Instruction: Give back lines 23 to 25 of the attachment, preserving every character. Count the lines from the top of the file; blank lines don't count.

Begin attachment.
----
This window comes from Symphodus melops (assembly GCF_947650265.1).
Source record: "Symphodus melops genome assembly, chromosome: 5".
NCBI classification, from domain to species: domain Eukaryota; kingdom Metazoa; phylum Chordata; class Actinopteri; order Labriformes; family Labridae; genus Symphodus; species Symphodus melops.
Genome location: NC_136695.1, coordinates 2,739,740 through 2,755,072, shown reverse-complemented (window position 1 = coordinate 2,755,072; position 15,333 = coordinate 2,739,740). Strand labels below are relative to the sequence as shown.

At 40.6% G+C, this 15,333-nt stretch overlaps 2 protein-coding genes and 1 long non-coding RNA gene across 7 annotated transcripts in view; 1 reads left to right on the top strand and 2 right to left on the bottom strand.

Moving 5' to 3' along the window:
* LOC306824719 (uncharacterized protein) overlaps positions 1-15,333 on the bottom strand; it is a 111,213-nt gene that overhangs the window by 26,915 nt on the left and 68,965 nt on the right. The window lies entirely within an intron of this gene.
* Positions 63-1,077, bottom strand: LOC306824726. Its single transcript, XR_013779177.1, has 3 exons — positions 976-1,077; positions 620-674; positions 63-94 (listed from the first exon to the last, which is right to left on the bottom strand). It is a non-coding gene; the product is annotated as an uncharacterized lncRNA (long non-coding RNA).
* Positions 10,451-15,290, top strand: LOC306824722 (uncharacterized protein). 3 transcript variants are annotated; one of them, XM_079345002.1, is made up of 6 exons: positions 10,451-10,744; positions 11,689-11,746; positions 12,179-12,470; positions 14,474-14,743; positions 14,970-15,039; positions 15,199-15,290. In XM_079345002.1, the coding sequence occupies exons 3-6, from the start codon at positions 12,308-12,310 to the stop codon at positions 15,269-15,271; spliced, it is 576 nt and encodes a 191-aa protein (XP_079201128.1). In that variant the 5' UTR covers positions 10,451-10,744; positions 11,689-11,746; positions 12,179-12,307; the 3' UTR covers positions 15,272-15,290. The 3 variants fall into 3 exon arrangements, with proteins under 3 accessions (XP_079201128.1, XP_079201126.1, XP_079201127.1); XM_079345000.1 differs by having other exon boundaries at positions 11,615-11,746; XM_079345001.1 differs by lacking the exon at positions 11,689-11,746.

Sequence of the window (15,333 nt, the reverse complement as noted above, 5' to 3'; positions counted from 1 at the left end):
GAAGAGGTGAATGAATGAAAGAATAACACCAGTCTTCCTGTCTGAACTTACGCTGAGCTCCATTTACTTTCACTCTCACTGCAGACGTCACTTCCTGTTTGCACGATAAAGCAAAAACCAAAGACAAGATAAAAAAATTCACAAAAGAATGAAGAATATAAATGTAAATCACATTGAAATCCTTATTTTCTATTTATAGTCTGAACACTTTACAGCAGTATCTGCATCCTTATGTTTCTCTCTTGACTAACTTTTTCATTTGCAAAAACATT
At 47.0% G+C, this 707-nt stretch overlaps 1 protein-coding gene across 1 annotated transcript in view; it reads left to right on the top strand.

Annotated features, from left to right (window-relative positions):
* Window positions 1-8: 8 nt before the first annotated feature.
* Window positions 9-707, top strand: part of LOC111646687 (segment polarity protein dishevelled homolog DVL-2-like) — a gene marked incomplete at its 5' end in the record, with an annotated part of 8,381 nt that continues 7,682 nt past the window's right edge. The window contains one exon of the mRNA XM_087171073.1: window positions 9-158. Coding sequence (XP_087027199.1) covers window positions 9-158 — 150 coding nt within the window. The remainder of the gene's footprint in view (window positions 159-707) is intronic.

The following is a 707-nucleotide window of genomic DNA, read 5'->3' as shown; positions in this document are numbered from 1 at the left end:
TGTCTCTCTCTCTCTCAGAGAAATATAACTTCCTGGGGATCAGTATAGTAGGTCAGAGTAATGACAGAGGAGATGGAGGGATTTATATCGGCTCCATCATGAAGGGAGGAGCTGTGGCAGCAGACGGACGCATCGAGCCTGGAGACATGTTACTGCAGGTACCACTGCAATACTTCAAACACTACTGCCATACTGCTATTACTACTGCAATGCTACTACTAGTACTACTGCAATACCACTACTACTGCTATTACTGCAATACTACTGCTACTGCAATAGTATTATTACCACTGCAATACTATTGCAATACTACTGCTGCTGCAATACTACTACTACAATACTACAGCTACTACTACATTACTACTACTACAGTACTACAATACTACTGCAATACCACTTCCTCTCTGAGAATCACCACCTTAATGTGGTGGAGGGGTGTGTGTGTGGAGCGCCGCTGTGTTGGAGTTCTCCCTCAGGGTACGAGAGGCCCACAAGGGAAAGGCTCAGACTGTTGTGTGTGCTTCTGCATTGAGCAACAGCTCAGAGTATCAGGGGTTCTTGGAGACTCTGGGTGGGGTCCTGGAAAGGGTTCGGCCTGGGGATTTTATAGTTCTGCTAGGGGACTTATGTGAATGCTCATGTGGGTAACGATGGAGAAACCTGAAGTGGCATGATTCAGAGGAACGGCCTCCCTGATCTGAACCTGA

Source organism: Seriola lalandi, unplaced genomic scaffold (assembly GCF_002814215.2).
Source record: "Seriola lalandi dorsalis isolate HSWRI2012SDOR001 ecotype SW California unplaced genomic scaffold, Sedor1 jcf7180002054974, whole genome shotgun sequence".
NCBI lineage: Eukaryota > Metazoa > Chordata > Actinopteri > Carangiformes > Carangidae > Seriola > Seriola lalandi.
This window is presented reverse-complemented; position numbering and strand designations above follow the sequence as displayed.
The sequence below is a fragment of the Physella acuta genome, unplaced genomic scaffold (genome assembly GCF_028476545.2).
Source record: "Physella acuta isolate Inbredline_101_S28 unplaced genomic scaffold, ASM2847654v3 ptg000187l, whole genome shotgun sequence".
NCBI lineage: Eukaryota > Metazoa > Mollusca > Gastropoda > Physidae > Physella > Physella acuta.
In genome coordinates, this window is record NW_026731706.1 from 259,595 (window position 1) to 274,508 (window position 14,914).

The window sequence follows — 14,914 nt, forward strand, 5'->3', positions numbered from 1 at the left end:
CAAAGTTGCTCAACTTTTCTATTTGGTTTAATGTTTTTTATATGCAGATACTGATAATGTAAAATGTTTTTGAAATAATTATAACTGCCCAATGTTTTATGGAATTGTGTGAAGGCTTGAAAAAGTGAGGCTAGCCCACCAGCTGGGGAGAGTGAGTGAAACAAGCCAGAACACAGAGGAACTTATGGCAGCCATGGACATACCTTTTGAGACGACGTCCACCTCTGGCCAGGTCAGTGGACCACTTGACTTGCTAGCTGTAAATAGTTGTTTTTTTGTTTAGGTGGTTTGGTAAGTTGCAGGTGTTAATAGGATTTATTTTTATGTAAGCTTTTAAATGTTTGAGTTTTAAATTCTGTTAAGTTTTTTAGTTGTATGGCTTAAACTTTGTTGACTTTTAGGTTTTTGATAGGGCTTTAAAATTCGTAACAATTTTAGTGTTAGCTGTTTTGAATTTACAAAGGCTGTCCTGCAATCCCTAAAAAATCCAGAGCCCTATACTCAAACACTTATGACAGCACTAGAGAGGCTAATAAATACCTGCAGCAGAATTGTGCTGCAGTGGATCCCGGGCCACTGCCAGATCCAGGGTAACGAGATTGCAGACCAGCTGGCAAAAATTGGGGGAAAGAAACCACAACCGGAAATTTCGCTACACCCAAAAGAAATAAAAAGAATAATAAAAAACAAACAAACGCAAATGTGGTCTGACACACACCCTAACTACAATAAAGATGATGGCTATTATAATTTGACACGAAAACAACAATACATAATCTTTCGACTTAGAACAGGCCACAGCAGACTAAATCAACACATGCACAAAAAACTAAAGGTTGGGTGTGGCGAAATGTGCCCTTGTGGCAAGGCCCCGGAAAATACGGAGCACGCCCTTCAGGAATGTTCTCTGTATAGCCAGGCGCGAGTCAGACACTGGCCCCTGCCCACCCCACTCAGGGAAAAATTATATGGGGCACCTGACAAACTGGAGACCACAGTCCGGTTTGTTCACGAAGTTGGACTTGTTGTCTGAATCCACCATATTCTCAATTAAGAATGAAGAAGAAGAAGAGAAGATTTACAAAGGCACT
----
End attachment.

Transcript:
Source record: "Physella acuta isolate Inbredline_101_S28 unplaced genomic scaffold, ASM2847654v3 ptg000187l, whole genome shotgun sequence".
NCBI lineage: Eukaryota > Metazoa > Mollusca > Gastropoda > Physidae > Physella > Physella acuta.
In genome coordinates, this window is record NW_026731706.1 from 259,595 (window position 1) to 274,508 (window position 14,914).